Irish Spring Tepee:  stick structure holding a wedge
of soap in nylon stocking. Two small seedlings underneath.

As I write this, I'm in Brooklyn, hoping my little poppies are surviving life on their own.

May 17.  Results of three plantings under tepees: seedlings of one tepee are gone, those of another had disappeared but last week reappeared, and those of the last tepee have grown and look vigorous.  The Irish Spring fortifications will remain for now.

I'm hoping one planting might do well enough to produce seed in time for the seed exchange. All three tepees will be left standing, just in case the disappeared seedlings return.  Interestingly, a few bloggers reported that seeds given up as failures have sprouted long after their projected germination dates. 

 Note: the outdoor sowing of Shirley poppies is much more successful.  The weather fluctuations, very cold and rainy days alternating with very hot and humid ones, hasn't bothered them. They're in a raised bed with loose soil and  full sun exposure.  

July 16, 2014.  One of the three plantings has survived.  There are two plants in the area, one 22" tall and vigorous, the other 6" tall and weak.  The vigorous one has lush, silver-gray foliage; blooms appeared about two weeks ago.  The tepee was removed six weeks ago, with no deer damage so far.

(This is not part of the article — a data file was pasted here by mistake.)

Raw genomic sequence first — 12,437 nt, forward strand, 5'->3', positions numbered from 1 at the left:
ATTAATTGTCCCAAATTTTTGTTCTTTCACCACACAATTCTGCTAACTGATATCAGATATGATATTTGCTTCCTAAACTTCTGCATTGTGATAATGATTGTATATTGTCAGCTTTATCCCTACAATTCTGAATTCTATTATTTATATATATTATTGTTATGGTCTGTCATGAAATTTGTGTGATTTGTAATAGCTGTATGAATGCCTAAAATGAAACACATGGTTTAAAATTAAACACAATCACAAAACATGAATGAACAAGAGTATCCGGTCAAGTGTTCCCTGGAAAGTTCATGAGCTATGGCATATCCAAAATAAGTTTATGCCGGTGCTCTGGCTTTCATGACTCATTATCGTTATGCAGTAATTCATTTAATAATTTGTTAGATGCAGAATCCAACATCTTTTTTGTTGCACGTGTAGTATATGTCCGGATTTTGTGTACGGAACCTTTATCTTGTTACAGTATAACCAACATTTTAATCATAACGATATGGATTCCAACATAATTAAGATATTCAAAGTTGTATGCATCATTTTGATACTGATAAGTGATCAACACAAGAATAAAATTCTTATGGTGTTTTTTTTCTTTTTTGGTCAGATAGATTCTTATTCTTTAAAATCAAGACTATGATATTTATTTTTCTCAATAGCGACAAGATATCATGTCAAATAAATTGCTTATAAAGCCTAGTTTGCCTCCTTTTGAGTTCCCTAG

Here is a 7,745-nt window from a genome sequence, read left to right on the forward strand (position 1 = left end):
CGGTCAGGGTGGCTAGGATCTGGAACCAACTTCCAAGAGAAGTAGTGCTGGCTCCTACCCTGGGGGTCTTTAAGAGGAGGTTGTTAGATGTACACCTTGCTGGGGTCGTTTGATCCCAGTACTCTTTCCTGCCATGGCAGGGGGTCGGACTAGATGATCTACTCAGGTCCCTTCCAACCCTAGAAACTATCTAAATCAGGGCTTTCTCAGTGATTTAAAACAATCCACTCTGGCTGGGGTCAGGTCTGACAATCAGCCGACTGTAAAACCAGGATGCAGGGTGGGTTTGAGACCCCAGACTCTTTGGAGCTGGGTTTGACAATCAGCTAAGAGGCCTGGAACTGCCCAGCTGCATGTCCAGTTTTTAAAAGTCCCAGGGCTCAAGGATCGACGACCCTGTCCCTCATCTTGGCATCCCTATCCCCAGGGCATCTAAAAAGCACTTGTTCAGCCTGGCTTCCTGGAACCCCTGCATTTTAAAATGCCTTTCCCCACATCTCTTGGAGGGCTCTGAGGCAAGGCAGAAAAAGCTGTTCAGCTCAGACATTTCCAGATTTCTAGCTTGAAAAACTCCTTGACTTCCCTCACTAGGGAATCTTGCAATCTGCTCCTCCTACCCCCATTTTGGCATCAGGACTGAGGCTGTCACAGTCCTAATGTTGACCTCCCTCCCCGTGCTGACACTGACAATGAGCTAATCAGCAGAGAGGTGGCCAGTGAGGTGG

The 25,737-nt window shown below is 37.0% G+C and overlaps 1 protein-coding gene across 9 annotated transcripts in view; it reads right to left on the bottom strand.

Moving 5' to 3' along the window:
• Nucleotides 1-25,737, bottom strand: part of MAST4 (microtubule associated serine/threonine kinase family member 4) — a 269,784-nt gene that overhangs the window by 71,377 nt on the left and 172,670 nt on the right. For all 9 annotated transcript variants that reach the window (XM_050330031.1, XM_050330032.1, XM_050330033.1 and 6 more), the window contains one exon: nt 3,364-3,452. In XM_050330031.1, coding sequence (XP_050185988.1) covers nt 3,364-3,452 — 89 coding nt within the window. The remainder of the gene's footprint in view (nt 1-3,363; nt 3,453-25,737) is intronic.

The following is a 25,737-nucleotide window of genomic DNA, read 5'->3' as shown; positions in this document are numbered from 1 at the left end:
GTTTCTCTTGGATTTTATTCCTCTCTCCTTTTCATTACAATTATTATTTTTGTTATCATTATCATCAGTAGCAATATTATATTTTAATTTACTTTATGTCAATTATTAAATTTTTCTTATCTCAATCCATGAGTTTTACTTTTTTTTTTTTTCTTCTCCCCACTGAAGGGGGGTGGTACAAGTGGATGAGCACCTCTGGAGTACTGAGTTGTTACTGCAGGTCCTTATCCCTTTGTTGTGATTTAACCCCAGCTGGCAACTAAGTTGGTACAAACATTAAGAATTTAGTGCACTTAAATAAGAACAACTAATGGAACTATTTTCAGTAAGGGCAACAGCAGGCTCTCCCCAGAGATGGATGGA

Oh, joy!  While not successful in quantity, the poppy project outcome makes me happy.  The one surviving poppy plant is magnificent, at least in my eyes.  Each bloom doesn't last more than a couple of days before starting to decline, and I envisioned bright red blooms, but that's OK.  The pink flowers are very lovely, and their ephemeral nature inspires me to visit daily.  I'm planning on sowing seed outdoors--early in spring--next year.

          Poor color quality in this cell phone photo. The bloom is really a lovely, delicate pink.  

July 29, 2014.  There are blooms every few days, but each bloom doesn't more than 3 days or so.  Seed pods form quickly and don't seem to interfere with continued blooming. 

I wish I had lots of these intriguing plants.  The foliage is striking and not bothered by our drastic weather, which has ricocheted from near 90 degrees to 60 every couple of weeks.  The  flower petals are like little wings of  silk, but they last only a short while.  The most I've seen at one time is 4.  

Unripened seed heads hold a long time, adding visual interest.
August 23, 2012.  The first seed head ripened two weeks ago.  A few others have done so since, but there are several unripe ones on the plant.   When approaching ripeness, pods turn grey. The top section rises when seed is ready to drop.   Straight stems hold firm pods upright, and, if cut carefully, pods can be harvested with the loss of only a few seeds. 
(Note on Shirley poppies: much smaller pods, same method of lid opening. Seeds are like dust!)

The pods took so long to mature, I thought  I'd never get seeds in time for the Meniece workshop.  I started checking every day,  and suddenly I noticed one pod had a raised lid.  The "umbrella spokes" section had lifted to make open spaces, like windows, above the pod's body.  When I tipped it, seeds fell out.  So this was the dispersal mechanism of the opium poppy.  Now that I knew what to look for, I was able to harvest several pods. This one plant is sending lots of seeds to California!

Pod on the left is mature, with open spaces at the top. 
Pod on the right is not mature.  Three seeds are also pictured.